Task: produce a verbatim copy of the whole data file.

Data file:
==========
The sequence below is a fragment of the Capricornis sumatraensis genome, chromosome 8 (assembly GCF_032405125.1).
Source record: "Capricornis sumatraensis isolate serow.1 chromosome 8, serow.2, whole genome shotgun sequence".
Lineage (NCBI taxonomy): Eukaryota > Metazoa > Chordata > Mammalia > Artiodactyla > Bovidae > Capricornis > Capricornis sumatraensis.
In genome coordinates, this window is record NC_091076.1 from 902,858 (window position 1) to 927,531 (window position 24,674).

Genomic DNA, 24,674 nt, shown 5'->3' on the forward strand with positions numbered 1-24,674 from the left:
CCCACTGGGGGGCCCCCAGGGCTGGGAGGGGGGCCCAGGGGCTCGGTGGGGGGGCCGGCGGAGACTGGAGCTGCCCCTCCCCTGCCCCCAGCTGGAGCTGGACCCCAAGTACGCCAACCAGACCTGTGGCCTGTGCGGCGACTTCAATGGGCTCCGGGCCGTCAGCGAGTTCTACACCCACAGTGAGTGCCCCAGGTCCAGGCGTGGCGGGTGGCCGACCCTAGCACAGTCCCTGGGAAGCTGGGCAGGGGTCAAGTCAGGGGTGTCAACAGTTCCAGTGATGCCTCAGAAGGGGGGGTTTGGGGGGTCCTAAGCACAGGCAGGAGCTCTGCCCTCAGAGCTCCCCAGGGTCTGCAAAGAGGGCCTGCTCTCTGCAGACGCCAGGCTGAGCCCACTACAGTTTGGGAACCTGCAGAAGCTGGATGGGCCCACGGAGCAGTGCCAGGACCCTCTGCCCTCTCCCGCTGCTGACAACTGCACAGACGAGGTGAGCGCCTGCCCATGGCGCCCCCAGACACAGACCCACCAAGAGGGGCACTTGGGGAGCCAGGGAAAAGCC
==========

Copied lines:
The sequence below is a fragment of the Capricornis sumatraensis genome, chromosome 8 (assembly GCF_032405125.1).
Source record: "Capricornis sumatraensis isolate serow.1 chromosome 8, serow.2, whole genome shotgun sequence".
Lineage (NCBI taxonomy): Eukaryota > Metazoa > Chordata > Mammalia > Artiodactyla > Bovidae > Capricornis > Capricornis sumatraensis.
In genome coordinates, this window is record NC_091076.1 from 902,858 (window position 1) to 927,531 (window position 24,674).

Genomic DNA, 24,674 nt, shown 5'->3' on the forward strand with positions numbered 1-24,674 from the left:
CCCACTGGGGGGCCCCCAGGGCTGGGAGGGGGGCCCAGGGGCTCGGTGGGGGGGCCGGCGGAGACTGGAGCTGCCCCTCCCCTGCCCCCAGCTGGAGCTGGACCCCAAGTACGCCAACCAGACCTGTGGCCTGTGCGGCGACTTCAATGGGCTCCGGGCCGTCAGCGAGTTCTACACCCACAGTGAGTGCCCCAGGTCCAGGCGTGGCGGGTGGCCGACCCTAGCACAGTCCCTGGGAAGCTGGGCAGGGGTCAAGTCAGGGGTGTCAACAGTTCCAGTGATGCCTCAGAAGGGGGGGTTTGGGGGGTCCTAAGCACAGGCAGGAGCTCTGCCCTCAGAGCTCCCCAGGGTCTGCAAAGAGGGCCTGCTCTCTGCAGACGCCAGGCTGAGCCCACTACAGTTTGGGAACCTGCAGAAGCTGGATGGGCCCACGGAGCAGTGCCAGGACCCTCTGCCCTCTCCCGCTGCTGACAACTGCACAGACGAGGTGAGCGCCTGCCCATGGCGCCCCCAGACACAGACCCACCAAGAGGGGCACTTGGGGAGCCAGGGAAAAGCC